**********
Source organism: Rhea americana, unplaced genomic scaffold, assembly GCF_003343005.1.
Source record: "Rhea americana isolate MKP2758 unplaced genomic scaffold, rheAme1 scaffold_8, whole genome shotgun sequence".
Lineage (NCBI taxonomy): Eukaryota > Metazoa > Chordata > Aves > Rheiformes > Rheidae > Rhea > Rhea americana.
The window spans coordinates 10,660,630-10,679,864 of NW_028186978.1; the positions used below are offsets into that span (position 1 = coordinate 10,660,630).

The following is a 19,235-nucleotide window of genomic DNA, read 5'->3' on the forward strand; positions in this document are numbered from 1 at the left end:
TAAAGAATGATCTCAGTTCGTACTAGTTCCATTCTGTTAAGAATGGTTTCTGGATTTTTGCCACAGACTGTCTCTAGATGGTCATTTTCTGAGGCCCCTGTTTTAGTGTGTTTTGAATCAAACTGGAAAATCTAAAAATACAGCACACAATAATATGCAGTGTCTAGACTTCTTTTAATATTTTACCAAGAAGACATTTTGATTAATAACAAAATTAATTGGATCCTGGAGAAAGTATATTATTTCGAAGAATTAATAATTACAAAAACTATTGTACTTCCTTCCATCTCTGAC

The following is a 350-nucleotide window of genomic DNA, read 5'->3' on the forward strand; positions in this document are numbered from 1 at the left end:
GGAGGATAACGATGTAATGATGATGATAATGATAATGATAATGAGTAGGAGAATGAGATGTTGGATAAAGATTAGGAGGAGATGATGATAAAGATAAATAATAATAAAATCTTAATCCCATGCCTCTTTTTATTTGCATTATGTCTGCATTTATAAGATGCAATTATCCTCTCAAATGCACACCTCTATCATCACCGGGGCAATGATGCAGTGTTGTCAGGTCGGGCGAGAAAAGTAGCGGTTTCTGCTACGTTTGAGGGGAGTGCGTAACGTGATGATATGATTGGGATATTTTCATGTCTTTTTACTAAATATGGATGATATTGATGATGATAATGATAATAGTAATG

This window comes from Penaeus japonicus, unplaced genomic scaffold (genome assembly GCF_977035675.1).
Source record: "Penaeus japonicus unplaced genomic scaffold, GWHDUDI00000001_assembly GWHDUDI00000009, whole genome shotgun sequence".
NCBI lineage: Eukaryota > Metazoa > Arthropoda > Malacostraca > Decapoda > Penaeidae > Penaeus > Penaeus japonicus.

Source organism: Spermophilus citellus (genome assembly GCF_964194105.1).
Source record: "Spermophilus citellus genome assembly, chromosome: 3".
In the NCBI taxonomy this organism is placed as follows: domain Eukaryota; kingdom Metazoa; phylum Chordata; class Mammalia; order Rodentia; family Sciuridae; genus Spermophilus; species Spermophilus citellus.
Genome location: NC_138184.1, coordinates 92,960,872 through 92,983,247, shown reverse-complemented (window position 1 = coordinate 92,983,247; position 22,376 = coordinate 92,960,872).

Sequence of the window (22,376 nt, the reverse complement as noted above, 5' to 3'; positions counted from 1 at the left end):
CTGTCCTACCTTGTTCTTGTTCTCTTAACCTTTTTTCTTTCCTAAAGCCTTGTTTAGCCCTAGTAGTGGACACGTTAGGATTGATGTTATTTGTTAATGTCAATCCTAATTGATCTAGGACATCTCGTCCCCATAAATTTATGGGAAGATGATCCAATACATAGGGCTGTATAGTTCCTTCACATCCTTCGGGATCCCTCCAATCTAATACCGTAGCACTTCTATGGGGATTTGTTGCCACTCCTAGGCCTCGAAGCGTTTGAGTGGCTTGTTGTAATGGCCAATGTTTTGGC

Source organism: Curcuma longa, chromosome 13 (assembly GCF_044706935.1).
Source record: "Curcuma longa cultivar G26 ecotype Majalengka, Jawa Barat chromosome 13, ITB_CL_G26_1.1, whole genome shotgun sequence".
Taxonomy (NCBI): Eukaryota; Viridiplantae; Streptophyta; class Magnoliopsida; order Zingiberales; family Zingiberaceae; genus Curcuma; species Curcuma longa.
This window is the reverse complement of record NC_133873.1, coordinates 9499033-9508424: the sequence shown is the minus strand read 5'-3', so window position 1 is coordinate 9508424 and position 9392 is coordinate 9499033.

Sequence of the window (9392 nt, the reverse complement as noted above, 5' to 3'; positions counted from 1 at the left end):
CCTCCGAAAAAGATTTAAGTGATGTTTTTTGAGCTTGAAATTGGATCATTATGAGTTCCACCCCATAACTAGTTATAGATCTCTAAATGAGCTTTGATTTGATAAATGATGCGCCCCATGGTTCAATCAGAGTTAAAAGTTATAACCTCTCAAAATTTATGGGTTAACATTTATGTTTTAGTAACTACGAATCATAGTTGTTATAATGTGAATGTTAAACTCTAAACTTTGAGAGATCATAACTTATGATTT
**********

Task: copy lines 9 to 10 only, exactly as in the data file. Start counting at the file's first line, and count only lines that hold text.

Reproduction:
This window comes from Penaeus japonicus, unplaced genomic scaffold (genome assembly GCF_977035675.1).
Source record: "Penaeus japonicus unplaced genomic scaffold, GWHDUDI00000001_assembly GWHDUDI00000009, whole genome shotgun sequence".